Embracing the idea that Susie’s inner experience is different from Johnny’s might lead us to uncertainty. It helps to both look beyond the surface and to admit our limitations. Johnny may not have mental illness, or he might. Mental illnesses take various forms, and symptoms differ from one person to the next. There are criteria for diagnoses, and a professional’s assessment is superior to our guessing.

Some parents do well in teaching their children to cope after a death in the family or some other difficulty. As love and acceptance are freely offered in one home, the house next door may be unsafe. One family member may disrupt peace in a house. Many of us attended safe schools, while some students had to look over their shoulder every day. Religious training, friendships, television, video games, apps, books, and current events in the world all affect our beliefs, and how we think and cope.

While it is not precisely fair to say our families or one person brought on our mental illness, there are some connections from childhood maltreatment and trauma to adult mental illness that I believe even the most doubtful have to consider.

Trauma changes the brain. Whether lived or observed, people are traumatized by hard life experiences. Consider a boy who grows up in a violent atmosphere. He lives in survival mode during childhood while his brain is developing. He is flooded with stress hormones in a fairly constant state of threat. In a crisis, some regions of this child’s brain shut down while others fire up. There are “teams” (multiple parts of the brain working together) formed temporarily to handle fearful situations. All of these normal responses are overactive. It does not take a medical degree to see how this can affect the boy into adulthood.

Maia Szalovitz, neuroscience editor for Time .com, reported,  “Even among the most resilient survivors, the aftereffects of abuse may linger. Not only are such children at later risk for mental illness, but because of the way trauma affects the stress system, they are also more vulnerable to developing chronic diseases like diabetes, high blood pressure, heart attack and stroke.” Scans uncover changes in particular parts of the brain in young adults who were victimized in childhood.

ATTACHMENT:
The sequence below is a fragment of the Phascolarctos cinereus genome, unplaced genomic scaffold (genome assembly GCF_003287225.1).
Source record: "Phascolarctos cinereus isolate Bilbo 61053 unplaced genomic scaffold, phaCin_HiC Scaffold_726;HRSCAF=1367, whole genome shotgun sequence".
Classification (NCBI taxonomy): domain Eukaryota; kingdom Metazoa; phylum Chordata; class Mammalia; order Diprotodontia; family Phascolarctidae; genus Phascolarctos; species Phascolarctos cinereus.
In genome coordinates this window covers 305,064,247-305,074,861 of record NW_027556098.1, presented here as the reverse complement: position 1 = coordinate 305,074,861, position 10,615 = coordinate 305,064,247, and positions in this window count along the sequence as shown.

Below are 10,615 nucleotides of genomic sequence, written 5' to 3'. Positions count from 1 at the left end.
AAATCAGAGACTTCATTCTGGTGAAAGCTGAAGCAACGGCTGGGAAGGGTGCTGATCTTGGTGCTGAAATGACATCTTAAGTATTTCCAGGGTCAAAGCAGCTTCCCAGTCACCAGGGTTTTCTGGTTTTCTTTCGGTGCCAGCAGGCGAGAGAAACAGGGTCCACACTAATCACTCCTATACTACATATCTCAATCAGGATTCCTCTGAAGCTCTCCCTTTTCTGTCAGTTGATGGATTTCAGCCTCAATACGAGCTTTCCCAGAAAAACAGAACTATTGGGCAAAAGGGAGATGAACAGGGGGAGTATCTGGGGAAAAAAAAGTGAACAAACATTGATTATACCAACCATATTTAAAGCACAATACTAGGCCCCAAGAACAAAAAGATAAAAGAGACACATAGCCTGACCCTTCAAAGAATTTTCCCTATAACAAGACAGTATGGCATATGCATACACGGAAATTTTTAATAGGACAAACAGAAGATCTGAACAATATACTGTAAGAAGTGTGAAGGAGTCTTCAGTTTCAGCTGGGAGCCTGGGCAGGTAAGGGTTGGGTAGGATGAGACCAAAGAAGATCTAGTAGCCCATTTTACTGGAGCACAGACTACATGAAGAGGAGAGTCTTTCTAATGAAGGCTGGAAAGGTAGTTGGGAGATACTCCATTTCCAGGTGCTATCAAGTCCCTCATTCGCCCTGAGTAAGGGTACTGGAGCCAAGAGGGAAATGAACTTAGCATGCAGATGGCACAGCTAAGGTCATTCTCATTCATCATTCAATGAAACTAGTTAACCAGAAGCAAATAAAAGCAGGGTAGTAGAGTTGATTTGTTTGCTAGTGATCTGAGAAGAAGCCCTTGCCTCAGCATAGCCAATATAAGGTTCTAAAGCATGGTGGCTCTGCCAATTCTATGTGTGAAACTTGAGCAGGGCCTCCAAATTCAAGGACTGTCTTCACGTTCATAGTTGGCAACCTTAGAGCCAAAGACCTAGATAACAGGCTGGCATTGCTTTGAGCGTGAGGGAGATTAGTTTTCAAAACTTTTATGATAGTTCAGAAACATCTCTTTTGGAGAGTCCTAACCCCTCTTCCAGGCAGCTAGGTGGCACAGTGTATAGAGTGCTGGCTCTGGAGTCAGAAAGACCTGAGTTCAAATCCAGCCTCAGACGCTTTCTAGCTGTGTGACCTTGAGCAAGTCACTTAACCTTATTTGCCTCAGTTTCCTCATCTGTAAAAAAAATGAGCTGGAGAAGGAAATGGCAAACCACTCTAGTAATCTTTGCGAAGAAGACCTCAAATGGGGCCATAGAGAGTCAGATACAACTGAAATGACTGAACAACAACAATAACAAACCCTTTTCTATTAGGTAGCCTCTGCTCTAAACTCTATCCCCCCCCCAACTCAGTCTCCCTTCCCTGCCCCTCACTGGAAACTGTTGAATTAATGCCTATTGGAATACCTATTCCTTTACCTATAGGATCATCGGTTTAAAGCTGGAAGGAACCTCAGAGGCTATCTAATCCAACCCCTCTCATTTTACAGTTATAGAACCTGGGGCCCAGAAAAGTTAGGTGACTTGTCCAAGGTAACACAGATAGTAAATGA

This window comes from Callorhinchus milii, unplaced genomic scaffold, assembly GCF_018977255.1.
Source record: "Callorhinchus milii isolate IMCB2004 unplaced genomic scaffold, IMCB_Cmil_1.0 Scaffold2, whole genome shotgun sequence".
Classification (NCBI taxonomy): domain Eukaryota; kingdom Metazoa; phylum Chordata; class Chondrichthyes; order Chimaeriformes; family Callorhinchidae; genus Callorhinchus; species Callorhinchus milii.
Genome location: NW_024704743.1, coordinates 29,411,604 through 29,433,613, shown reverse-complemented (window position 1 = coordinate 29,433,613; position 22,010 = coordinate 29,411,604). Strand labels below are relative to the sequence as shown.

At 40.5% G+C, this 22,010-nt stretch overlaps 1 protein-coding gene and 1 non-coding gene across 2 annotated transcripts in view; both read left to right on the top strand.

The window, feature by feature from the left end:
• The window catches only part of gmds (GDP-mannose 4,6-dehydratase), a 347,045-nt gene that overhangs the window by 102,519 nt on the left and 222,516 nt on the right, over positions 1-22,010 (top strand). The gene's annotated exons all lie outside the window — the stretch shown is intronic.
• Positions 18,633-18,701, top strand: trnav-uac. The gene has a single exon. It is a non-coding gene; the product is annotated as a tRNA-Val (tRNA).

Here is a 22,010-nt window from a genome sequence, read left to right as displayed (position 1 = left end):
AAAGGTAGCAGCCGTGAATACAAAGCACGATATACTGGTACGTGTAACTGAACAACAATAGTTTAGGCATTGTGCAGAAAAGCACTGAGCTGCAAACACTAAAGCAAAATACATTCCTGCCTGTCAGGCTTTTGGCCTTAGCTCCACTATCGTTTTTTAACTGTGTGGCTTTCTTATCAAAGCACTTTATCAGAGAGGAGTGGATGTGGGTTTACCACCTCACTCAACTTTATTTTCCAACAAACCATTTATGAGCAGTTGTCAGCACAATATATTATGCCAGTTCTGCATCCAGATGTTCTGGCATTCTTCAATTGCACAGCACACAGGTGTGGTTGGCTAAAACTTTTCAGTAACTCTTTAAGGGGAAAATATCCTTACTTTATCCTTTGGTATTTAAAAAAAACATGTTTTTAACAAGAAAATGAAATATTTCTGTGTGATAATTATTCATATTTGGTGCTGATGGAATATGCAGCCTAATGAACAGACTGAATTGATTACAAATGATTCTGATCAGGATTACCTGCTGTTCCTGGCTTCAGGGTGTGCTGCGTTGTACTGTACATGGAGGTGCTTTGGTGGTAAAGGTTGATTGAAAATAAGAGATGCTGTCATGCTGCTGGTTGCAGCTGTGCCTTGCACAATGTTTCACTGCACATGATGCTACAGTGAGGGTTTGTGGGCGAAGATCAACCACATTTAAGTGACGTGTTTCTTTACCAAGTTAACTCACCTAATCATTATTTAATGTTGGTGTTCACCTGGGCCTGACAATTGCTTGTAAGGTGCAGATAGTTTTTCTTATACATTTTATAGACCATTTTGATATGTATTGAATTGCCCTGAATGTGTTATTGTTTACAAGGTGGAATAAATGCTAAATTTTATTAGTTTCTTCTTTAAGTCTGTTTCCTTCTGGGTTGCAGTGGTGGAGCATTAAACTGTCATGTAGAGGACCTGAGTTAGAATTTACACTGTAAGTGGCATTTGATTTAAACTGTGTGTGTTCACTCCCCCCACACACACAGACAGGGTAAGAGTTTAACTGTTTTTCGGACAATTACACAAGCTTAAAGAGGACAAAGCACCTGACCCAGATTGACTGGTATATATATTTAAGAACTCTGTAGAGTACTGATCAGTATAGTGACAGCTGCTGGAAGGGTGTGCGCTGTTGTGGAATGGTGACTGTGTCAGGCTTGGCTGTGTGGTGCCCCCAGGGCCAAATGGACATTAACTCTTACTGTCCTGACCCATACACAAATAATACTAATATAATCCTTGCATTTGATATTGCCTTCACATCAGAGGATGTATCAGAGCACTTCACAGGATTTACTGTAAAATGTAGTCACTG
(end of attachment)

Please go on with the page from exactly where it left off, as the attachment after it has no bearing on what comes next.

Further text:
80% of adult patients in psychiatric hospitals were physically or sexually abused.** The lifetime number of suicide attempts significantly increases in cases of sexual abuse. Stress hormones early in life can damage us permanently. Our brain’s ability to bounce back, or flex with future stress may be injured. We may struggle to cope. Mental illness as an adult is itself a traumatic event, and with each episode the brain can be further damaged, raising the risk of more episodes.

What is True Love? Not This…

Compassionate Love: Displaying compassion for those who struggle with mental illness  (c)2015  Nancy Virden

photo-24737764-a-man-holding-the-globeEvery form of abuse is about power and control. True love is about mutual respect and honor.

PLAYGROUND BULLY: I’ll punch you if you don’t give me your iPhone

PHYSICAL ABUSER: I’ll punch you where no one will see the bruises, act the hero, and tell everyone you’re crazy if you try to talk about it. No need to give me the iPhone.

SEXUAL ABUSER: I’ll hurt you and have fun doing it, then you’ll know who is boss and that I own you and your iPhone.

VERBAL ABUSER: You &%#$! Give me the iPhone you little piece of $%&! Oh, you can’t give me the phone because you’re a nobody. You’re worthless.

EMOTIONAL ABUSER: Give me your iPhone because if you do not I will not love you. If you want it back you have to give me what I want or I won’t love you.

FINANCIAL ABUSER: I will tell you how much of our money you can have and I will withdraw our money from you when I do not like how you are using it. iPhone? You don’t need an iPhone because I want a new bike instead.